The answer, of course, is yes. One single present, and that present is an appearance in today’s article. It really couldn’t get much better than that, could it? I asked her to send over a selfie, but she requested we use a file photo instead. The above shot is from two years and a day ago. My mom is the one with the least amount of fur. Ain’t she gorgeous?

National Vanilla Ice Cream Day

We have celebrated ice cream numerous times so far. Here’s a quick summary:

Strawberry Ice Cream Day was on January 15. We had Ice Cream for Breakfast Day on February 1, the same day I made a Baked Alaska for Baked Alaska Day. Also all ice cream. We had Butterscotch Day on February 15, for which we ate ice cream. Rocky Road Day was June 2, Chocolate Ice Cream Day June 7, then there was Ice Cream Soda Day on the 20th. Pralines Day on the 24th? Ice cream, of course. There was National Creative Ice Cream Flavours Day on July 1, followed by Peach Ice Cream Day and National Ice Cream Day in the last week. And don’t forget Strawberry Sundae Day and Make Your Own Sunday Day earlier this month. And look, Hot Fudge Sundae Day is tomorrow.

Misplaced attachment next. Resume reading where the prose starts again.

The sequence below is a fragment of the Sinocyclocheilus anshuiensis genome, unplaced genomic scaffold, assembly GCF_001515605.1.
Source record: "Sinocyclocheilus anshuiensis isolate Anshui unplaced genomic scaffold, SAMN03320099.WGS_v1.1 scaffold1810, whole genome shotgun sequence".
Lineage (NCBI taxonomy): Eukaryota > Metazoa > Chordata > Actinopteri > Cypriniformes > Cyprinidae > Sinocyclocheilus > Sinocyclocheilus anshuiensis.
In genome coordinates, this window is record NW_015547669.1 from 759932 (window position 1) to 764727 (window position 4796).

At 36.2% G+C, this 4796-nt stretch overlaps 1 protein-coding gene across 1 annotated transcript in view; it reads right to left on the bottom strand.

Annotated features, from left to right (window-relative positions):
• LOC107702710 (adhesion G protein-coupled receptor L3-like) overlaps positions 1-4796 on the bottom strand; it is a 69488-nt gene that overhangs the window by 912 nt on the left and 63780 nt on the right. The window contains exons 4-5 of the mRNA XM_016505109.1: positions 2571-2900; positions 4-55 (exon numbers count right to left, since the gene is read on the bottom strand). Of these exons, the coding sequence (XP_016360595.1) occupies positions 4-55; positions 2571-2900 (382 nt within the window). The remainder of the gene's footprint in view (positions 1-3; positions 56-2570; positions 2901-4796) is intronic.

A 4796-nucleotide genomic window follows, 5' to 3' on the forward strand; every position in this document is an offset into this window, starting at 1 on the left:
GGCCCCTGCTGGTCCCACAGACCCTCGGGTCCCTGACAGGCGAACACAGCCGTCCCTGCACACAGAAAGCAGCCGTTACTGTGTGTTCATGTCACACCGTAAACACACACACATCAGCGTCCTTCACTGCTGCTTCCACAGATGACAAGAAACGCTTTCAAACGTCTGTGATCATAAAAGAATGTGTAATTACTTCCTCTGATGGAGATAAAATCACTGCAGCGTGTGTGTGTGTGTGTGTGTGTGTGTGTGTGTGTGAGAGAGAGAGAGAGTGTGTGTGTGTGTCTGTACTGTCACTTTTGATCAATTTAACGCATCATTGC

In short, we are eating a lot of ice cream this year, probably more than any other year in my life. For most of these, we have been purchasing ice cream and keeping it at home, so there have been leftovers. Maybe our best bet is to start pursuing our ice cream from local vendors and eliminating all those leftovers. I fear all the exercise in the world isn’t going to be able to combat this gluttony.

But celebrate we must, and celebrate we did yesterday. More on this below, because of course it wouldn’t do for this day to be solely about the vanilla ice cream, would it?

Hot Enough For Ya Day

I’m pretty sure the purpose behind this day is pretty clear. With summer having been in full swing for a month now, it would be acceptable (if not overly original) to ask someone, “Hey, hot enough for ya?”